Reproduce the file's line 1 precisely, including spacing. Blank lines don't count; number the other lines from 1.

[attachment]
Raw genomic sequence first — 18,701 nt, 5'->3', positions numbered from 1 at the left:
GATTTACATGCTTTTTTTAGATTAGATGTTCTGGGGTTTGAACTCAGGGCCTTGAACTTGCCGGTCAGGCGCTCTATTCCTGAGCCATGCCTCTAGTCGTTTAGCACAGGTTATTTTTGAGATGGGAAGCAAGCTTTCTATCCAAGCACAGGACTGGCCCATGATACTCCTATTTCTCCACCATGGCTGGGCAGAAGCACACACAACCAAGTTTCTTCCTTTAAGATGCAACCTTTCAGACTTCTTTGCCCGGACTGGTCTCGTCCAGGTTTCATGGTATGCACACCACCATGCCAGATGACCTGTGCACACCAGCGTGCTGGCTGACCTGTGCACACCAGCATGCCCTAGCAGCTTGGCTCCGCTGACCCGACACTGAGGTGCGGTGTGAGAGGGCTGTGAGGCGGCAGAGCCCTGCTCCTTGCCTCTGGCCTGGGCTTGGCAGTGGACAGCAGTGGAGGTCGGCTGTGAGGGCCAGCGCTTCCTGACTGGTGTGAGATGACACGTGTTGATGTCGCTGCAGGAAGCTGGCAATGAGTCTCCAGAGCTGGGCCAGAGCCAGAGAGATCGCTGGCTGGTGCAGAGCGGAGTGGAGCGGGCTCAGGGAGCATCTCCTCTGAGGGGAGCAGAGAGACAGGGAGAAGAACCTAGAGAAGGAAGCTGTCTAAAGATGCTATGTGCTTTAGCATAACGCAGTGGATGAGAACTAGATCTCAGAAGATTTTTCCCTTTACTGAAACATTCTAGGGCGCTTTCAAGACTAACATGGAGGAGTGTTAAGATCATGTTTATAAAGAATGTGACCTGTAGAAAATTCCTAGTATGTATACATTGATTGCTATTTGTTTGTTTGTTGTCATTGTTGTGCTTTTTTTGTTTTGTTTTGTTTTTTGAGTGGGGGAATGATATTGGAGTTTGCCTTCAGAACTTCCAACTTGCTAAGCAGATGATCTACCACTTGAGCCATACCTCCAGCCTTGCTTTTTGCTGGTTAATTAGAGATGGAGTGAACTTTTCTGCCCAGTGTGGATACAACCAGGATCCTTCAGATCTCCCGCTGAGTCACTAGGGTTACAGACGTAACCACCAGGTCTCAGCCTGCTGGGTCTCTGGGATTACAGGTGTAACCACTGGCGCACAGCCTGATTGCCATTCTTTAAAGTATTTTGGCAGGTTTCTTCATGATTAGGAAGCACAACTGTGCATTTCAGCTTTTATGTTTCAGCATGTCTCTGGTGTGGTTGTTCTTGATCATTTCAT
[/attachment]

Raw genomic sequence first — 18,701 nt, 5'->3', positions numbered from 1 at the left: